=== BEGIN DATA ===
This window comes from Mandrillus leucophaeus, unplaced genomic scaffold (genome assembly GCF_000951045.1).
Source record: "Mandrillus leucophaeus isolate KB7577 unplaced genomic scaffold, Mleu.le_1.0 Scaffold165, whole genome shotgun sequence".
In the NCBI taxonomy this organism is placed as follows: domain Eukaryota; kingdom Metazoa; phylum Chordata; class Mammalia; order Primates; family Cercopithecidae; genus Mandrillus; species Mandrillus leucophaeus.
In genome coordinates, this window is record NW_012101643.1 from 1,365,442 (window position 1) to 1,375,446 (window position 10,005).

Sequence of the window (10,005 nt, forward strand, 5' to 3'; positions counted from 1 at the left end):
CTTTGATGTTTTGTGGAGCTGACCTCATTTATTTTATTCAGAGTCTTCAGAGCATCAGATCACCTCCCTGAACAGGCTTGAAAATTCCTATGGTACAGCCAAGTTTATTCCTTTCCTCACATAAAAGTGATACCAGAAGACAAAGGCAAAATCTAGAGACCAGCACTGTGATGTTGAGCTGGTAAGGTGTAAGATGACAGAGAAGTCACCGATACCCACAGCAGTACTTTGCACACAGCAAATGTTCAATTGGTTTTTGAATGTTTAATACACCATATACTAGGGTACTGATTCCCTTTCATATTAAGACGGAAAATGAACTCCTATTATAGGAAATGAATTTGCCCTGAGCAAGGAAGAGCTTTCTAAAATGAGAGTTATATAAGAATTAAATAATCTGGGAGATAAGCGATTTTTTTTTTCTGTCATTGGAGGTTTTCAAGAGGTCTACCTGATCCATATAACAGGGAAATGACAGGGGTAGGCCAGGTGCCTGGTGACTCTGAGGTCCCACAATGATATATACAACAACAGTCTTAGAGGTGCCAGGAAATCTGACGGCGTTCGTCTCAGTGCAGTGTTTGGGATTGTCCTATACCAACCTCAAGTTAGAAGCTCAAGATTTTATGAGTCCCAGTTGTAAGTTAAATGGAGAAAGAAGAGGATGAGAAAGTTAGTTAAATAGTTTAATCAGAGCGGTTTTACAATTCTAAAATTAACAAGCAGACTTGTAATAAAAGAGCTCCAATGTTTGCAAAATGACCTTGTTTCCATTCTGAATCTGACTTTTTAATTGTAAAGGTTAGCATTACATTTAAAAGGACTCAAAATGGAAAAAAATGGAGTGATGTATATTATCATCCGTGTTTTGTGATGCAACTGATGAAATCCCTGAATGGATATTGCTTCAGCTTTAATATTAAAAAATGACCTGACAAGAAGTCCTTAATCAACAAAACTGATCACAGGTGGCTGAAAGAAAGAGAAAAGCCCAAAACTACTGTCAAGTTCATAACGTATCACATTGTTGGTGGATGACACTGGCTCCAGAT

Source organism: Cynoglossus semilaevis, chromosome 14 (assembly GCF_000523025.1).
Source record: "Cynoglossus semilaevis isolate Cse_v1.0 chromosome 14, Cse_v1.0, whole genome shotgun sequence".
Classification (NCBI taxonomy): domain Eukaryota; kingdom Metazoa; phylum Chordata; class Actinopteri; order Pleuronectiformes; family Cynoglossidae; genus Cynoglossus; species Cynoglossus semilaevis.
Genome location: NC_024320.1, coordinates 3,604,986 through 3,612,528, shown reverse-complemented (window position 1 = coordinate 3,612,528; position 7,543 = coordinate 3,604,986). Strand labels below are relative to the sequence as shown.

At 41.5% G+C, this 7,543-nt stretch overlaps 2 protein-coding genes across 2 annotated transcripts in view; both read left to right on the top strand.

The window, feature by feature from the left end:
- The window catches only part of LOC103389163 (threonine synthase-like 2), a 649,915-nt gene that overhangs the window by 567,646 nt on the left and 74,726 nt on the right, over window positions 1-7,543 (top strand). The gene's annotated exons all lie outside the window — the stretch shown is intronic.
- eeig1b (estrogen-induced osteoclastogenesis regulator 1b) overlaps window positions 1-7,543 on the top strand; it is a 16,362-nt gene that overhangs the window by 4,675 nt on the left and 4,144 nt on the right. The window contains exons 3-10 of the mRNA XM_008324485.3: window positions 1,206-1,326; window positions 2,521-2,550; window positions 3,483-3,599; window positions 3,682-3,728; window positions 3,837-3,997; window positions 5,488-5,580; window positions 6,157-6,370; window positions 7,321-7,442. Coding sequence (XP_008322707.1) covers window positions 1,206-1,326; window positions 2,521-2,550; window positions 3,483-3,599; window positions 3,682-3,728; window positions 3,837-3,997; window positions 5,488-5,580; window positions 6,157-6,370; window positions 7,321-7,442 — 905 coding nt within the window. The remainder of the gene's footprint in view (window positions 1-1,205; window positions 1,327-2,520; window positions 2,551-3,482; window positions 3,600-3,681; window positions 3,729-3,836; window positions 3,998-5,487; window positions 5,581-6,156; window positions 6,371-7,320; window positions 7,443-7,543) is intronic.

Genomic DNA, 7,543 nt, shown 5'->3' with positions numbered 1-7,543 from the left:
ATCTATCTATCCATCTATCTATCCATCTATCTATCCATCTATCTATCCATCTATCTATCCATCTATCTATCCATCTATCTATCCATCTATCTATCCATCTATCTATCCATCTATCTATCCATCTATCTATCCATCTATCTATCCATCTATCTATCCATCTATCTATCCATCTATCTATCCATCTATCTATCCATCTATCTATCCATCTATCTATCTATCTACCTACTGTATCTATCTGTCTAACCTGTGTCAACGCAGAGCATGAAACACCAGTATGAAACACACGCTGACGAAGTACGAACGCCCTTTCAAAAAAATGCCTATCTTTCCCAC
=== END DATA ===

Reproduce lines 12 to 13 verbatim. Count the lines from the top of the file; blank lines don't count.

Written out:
The window, feature by feature from the left end:
- The window catches only part of LOC103389163 (threonine synthase-like 2), a 649,915-nt gene that overhangs the window by 567,646 nt on the left and 74,726 nt on the right, over window positions 1-7,543 (top strand). The gene's annotated exons all lie outside the window — the stretch shown is intronic.